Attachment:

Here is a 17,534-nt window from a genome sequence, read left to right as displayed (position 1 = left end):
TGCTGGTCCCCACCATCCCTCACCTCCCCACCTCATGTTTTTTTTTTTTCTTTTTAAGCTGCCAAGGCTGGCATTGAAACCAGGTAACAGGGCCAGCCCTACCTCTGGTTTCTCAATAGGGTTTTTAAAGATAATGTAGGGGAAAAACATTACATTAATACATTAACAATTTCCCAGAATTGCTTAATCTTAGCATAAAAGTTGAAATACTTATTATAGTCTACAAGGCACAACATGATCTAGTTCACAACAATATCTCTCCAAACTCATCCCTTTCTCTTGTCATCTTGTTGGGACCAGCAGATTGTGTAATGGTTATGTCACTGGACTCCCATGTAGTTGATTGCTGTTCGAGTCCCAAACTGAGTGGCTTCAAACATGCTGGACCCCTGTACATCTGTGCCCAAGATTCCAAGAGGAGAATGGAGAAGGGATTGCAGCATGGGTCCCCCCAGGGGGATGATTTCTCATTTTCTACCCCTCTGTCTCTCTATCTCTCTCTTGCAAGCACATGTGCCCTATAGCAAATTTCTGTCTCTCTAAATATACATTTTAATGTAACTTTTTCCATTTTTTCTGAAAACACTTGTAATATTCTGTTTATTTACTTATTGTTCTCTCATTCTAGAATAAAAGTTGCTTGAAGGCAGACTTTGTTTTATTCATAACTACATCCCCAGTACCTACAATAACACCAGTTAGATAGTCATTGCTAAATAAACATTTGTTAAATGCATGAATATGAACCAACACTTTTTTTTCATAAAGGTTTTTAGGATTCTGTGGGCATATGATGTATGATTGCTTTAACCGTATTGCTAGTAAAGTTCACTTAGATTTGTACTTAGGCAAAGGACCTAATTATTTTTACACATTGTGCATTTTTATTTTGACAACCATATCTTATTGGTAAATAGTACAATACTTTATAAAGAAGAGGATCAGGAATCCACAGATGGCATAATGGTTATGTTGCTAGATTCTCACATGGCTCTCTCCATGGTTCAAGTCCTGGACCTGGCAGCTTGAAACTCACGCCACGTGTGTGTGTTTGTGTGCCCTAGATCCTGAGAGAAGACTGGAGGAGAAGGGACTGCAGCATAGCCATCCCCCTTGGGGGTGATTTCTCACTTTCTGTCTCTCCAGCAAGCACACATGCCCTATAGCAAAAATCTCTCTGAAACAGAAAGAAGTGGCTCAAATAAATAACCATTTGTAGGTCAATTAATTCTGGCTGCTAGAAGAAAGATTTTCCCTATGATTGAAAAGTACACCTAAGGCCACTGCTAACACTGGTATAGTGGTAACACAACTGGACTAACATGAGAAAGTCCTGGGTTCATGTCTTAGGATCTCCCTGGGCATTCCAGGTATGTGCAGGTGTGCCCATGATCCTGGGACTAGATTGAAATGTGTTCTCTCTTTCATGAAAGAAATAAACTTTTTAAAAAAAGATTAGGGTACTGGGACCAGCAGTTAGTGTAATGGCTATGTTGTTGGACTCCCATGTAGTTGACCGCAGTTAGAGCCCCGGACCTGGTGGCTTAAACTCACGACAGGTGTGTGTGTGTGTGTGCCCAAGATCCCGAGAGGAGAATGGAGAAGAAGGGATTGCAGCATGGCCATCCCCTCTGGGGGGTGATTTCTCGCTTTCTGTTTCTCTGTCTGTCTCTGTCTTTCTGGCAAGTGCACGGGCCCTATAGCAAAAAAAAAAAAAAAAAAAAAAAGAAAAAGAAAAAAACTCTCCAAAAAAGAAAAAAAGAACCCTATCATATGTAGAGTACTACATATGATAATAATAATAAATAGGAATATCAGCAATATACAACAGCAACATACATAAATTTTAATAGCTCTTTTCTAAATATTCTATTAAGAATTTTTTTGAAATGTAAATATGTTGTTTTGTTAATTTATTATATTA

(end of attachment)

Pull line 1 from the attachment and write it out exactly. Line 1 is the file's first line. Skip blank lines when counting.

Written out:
Here is a 17,534-nt window from a genome sequence, read left to right as displayed (position 1 = left end):